As if you did not need another reason to visit the Russian Federation, Russia is planning to make foreign visitors, including tourists, sign a “loyalty agreement” that prohibits any negative words about the nation or its regime.
“Loyalty Agreement” Will Be Required For All Visitors To Russia
From TASS, the Russian state-run news agency, comes news of a new protocol the Russian Interior Ministry has devised for foreign visitors:
“The loyalty agreement form represents both a permit from Russian government authorities allowing a given foreign national to enter Russia, on the one hand, and, on the other, the foreigner’s consent to comply with existing prohibitions aimed at ensuring the protection of Russian national interest.”
Among the specifics of the bill:
- Foreigners would be barred from “hindering the work of Russian public authorities and discrediting the country’s domestic or foreign policies and public authorities or government officials.”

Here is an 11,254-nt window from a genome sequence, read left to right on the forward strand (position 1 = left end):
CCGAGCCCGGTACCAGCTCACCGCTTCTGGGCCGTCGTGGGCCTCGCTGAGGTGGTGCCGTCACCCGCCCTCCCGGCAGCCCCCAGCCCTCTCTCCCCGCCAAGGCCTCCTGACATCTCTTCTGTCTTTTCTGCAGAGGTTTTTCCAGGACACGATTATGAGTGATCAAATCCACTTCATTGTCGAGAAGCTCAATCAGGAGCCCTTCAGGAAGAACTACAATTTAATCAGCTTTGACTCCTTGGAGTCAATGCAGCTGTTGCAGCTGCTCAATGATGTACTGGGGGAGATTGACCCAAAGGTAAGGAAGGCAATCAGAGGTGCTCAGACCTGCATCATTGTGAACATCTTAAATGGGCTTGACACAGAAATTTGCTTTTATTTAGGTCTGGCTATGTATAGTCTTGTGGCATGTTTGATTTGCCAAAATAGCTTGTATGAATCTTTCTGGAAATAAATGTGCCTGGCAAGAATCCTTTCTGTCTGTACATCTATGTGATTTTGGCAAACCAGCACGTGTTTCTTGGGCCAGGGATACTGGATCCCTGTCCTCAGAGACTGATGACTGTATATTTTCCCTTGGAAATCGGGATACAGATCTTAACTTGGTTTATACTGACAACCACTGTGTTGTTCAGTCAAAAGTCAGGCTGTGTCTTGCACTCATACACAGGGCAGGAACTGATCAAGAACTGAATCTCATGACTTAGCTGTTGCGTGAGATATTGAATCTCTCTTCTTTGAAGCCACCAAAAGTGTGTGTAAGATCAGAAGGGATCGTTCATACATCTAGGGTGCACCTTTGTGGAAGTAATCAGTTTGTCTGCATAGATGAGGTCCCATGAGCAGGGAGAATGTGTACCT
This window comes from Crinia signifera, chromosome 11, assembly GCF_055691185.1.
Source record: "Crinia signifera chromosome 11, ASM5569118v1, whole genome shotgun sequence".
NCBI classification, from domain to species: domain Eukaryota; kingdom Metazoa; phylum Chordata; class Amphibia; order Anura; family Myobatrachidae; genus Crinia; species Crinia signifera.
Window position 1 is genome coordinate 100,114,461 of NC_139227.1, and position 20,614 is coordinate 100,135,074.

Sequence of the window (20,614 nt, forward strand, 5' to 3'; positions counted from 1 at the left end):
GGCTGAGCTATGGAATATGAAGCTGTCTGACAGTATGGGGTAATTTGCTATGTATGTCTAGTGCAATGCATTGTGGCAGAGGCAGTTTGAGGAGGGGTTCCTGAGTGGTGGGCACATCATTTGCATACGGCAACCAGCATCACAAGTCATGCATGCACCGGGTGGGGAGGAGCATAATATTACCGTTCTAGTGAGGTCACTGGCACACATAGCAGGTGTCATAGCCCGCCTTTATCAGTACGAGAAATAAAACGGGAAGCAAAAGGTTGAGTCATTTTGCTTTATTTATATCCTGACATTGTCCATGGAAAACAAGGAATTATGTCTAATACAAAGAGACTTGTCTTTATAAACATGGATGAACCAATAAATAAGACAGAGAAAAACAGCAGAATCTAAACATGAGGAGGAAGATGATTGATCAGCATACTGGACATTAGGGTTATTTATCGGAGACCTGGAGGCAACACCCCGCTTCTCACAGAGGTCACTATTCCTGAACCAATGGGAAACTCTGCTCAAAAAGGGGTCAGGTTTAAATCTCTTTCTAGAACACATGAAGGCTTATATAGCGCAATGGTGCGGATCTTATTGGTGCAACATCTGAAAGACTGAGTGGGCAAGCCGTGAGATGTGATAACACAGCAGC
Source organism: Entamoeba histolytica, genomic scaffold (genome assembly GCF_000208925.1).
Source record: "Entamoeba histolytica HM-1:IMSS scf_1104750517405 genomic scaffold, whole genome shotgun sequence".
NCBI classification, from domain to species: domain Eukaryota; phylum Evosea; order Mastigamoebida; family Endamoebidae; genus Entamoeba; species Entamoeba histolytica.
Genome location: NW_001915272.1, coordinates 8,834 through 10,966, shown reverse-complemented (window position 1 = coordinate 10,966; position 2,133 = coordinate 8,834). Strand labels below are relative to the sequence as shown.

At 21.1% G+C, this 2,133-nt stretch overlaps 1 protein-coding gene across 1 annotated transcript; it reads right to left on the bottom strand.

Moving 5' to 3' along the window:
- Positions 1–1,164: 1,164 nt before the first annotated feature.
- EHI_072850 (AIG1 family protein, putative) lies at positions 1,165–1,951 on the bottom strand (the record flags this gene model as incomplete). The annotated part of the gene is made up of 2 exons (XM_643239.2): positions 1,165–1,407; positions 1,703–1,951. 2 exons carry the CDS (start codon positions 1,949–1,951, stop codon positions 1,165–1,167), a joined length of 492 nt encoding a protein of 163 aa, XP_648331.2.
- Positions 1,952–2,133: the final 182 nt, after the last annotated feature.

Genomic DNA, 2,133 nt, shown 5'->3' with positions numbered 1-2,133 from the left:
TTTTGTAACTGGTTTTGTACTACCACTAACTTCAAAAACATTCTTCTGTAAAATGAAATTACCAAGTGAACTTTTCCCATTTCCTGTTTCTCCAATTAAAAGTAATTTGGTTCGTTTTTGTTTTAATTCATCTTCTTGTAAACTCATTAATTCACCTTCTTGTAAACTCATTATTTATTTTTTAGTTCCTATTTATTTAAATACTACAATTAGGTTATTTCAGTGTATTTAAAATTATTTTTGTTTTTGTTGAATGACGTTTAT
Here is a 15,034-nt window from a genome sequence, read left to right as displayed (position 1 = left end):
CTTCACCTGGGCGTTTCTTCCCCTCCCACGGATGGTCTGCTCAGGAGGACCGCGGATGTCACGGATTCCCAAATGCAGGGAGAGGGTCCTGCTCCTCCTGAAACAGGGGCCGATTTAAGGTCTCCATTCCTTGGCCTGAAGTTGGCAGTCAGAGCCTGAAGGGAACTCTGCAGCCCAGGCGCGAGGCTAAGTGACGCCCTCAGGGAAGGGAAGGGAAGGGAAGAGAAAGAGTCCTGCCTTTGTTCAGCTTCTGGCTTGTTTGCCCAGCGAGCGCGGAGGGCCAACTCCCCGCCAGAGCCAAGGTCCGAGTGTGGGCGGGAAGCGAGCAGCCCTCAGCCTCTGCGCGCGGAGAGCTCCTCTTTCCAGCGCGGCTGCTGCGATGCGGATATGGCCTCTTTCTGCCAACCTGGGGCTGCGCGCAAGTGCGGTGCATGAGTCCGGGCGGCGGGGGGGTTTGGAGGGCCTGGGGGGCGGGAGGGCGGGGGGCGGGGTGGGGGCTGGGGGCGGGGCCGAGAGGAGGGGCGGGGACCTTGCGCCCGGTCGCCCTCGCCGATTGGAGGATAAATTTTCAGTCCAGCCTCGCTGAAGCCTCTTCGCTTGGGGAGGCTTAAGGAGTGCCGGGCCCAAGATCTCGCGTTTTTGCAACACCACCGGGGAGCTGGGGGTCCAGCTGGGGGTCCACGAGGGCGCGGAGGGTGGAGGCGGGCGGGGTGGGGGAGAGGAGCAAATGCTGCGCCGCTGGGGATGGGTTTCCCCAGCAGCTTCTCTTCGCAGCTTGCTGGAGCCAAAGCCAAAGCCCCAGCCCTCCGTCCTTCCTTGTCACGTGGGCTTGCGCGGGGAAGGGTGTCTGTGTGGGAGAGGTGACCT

- Immigrants would be barred from “spreading information aimed at disparaging or encouraging the repudiation of constitutionally significant moral and other values, including the concept of the institution of marriage as a union between a man and a woman, and values associated with the family, motherhood, fatherhood and childhood.”
- Upon entering Russia, foreigners would also be “legally required to refrain from propagandizing non-traditional sexual relations or distorting the historical truth pertaining to the feat of the Soviet people in defending their Fatherland and their contribution to the victory over fascism.”
The bill must now be approved by the State Duma, Russia’s legislature, before going into law.
An alarming number of foreigners in Russia, like Wall Street Journal writer Evan Gershkovich, have been detained inside Russia. Gershkovich has falsely been charged with espionage and faces an extended jail sentence.
While Russia, as a sovereign nation, is free to control boards and regulate visitors, its push to clamp down on all dissent is concerning.
I’ve traveled to Russia before, loved it, and hope to go back, but foreign visitors must carefully calculate whether such a trip, during this period, is worth the risk. Until the war in Ukraine has reached an end, I do not see myself patronizing the Russian Federation.
Russia is preparing to require foreign visitors, including tourists, to sign a “loyalty agreement” upon arrival in the Russian Federation. In a land in which dissent is not tolerated, this news represents a further chilling restriction on free speech and a way in which the Kremlin hopes to stifle any public discord.